Killadelphia #10

Rodney Barnes, writer

Jason Shawn Alexander, art

Luis NCT, colors

Marshall Dillon, Letters


This issue begins with the backstory of Fergie O’Neil. He is a faithful servant to Abigail,  the leader of the vampire horde plaguing Philadelphia. O’Neil, also known as “Toppy”, lived in Deadwood Kansas and cleaned the streets up of the dead that were part and parcel to the chaos of the western town. In his early life he was a slave and a soldier in the Confederate army. 

The contradictions in Toppy’s life story are interesting because they  parallel the problematic decisions made by presidents and society at the time. The story mentions death and violence as necessary evils. In addition, the story explores the role of chaos, mayhem, and lawlessness as strategic elements in the taming of the west. What makes this intriguing is that the vampire horde attacking Philadelphia is utilizing the same strategy: Abigail’s strategy is to remove law and order, pull the community apart at the molecular level to gain control, not to destroy.

The art is consistent throughout the issue and perfectly matches the story elements. The dark, thick lines and the muddy colors build on the messiness of through-line of this story, which is that this nation is built on violence and death.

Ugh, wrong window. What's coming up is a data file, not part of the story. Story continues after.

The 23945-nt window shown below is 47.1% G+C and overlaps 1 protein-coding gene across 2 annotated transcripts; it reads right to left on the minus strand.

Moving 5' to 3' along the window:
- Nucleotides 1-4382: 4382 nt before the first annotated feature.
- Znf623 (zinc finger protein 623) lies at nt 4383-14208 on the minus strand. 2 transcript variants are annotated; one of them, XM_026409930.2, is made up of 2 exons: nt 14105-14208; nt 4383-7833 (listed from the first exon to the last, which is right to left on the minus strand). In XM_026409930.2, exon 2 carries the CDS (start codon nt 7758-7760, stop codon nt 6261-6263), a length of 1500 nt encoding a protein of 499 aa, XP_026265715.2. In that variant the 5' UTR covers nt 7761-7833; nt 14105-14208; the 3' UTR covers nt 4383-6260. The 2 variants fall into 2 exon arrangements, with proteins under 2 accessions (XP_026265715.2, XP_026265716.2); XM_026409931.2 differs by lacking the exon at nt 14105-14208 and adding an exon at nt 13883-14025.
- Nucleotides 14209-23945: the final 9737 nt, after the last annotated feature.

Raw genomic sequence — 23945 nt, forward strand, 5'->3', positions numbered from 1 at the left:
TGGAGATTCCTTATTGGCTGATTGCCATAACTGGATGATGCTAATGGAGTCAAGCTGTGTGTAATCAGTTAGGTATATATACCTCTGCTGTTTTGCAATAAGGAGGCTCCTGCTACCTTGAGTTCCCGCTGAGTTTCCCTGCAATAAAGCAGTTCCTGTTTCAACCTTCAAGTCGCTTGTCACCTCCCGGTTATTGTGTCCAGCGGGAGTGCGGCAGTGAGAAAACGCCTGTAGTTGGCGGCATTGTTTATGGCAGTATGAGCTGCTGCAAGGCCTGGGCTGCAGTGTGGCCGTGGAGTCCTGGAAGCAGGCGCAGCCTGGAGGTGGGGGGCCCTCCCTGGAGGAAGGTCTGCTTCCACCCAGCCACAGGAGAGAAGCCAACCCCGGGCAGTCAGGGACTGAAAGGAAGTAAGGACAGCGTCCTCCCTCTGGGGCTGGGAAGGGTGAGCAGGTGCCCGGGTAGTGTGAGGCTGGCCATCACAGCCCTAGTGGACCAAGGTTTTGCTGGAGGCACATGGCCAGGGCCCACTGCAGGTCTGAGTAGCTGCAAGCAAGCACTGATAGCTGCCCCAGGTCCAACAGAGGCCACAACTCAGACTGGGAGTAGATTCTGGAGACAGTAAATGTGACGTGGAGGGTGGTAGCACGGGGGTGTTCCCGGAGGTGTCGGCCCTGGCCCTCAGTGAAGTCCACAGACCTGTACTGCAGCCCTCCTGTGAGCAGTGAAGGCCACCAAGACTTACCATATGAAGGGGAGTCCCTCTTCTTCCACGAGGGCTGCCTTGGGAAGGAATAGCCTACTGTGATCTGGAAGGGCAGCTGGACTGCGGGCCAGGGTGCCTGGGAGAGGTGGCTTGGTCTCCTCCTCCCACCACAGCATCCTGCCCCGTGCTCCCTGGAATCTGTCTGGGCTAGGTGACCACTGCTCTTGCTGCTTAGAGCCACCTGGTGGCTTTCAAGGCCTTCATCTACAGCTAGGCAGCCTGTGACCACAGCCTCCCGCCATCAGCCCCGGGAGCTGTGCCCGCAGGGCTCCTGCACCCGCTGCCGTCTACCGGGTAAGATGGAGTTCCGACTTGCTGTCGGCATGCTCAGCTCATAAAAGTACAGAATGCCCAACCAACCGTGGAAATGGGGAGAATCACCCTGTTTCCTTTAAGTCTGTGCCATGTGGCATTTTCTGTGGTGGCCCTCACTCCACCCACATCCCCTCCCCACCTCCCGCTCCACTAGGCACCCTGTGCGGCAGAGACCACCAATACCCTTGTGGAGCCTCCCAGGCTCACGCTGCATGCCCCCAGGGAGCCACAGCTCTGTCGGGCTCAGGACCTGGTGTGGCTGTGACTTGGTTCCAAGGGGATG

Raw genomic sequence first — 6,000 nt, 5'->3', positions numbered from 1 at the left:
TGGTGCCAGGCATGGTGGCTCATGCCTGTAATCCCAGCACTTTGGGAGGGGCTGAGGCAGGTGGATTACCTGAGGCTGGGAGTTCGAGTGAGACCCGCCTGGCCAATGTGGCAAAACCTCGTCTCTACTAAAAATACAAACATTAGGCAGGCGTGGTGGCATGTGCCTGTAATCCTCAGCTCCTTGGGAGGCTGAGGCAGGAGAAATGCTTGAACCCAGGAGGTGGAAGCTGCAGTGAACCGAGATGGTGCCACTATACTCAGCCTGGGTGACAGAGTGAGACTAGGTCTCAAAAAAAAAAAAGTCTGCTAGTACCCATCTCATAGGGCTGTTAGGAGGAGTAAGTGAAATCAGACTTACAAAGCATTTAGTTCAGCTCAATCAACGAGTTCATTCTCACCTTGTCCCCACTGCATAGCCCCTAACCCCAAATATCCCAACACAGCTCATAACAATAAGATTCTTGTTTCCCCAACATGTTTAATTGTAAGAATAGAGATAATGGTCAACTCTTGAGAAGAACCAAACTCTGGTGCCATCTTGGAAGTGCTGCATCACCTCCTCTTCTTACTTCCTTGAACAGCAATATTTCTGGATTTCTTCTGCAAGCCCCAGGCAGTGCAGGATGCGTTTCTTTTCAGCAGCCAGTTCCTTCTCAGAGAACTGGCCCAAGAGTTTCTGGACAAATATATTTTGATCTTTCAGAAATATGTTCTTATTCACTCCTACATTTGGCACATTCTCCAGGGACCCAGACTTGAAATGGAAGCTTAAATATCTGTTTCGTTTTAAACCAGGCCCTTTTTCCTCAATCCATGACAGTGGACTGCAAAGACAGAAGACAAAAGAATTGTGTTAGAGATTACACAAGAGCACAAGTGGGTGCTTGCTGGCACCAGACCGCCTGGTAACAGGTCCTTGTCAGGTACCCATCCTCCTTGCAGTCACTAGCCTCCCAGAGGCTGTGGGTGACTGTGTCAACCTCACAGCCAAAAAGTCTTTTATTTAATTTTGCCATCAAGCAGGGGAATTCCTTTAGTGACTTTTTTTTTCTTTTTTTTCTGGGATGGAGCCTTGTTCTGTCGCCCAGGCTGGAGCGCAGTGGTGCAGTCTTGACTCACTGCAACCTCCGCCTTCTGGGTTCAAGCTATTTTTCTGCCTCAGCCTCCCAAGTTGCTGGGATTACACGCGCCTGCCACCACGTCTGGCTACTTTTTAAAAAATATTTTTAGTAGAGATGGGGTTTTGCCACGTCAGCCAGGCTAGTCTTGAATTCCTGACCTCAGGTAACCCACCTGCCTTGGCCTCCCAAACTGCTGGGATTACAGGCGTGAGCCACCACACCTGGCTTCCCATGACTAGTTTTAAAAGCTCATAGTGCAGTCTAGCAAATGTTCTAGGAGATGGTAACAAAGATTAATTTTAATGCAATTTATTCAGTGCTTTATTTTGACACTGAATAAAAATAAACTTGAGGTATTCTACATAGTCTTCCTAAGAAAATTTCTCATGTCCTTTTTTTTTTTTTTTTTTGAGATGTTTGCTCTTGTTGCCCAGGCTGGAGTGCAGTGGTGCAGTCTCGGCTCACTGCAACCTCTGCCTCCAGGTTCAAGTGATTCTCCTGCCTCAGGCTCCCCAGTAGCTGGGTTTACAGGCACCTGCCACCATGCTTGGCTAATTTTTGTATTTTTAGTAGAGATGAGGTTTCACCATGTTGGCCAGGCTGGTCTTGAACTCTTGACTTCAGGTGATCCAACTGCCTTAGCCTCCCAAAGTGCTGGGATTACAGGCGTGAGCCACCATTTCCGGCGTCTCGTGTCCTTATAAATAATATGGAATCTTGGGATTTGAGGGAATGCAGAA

In addition, the picture in picture techniques used through framing a character, pulls the character’s face forward like being under a microscope, allowing for great detail in representing the emotions in the face.  In other frames, the texture of the frame gives age to the photos. Furthermore, blurred images place emphasis on the symbolic representation of character, like that of natives, and turn potentially ordinary frames into interesting frames. Finally, mixed in are these intimate frames picturing a family huddled together. The contrast in the use of these different images keeps the book feeling alive and kinetic. 

Ultimately, this story continues to intrigue because of its use of history, exploration of important themes, and beautiful art. This issue continues to provide backstory to supporting characters and connects themes to the larger story. Fergie O’Neil grows up on a plantation and has ties to our 3rd president Thomas Jefferson. Jefferson’s owning of slaves shows the depths in which this abusive and systematic dehumanizing practice impacts our country.  I would highly recommend this story for readers who like the mixture of history and fantasy themes.  Overall = 9/10  

I am a licensed clinical social worker and trauma therapist. Comic book heroes have been a passion of mine since I was a small child. However, making the weekly trip to the local comic book store to redeem my pull list has become a regular occurrence only…

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